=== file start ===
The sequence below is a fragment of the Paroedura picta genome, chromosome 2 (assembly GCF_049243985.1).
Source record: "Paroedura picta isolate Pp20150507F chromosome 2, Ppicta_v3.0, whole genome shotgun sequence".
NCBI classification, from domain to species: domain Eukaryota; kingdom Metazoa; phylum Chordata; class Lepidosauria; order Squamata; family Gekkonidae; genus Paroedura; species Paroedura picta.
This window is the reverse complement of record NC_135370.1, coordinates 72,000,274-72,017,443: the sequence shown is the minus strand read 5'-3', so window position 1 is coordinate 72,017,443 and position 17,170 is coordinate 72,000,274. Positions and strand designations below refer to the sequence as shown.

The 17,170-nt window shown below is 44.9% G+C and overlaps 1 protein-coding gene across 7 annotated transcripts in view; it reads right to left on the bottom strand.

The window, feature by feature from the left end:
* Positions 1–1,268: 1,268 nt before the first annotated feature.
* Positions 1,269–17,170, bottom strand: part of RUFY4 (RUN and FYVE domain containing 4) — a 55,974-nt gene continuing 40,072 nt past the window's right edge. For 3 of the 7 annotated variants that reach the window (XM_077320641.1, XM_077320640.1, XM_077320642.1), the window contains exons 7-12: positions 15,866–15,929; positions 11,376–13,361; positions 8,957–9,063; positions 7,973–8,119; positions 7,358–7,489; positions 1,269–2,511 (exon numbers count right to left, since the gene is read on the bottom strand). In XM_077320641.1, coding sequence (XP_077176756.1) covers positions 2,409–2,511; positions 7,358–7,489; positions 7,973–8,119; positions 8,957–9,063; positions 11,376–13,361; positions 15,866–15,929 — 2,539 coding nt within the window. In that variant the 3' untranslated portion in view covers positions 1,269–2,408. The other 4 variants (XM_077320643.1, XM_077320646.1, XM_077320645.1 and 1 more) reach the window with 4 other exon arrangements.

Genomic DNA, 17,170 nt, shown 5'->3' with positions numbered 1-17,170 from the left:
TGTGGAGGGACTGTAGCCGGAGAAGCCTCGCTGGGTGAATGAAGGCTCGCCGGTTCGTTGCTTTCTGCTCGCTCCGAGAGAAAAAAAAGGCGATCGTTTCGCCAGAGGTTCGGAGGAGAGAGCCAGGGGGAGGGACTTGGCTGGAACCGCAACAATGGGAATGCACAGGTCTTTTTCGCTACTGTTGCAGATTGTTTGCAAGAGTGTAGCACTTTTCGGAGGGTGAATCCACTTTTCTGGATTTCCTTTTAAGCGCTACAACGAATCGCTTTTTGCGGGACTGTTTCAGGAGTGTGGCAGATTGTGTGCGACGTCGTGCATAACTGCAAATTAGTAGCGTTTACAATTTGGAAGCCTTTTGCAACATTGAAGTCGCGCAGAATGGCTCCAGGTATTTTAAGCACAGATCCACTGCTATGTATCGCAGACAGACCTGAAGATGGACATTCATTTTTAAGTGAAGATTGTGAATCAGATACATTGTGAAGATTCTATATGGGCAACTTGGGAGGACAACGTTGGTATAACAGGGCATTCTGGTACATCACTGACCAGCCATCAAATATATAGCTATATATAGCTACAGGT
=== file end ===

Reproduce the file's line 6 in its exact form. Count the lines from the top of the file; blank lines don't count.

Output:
The window, feature by feature from the left end: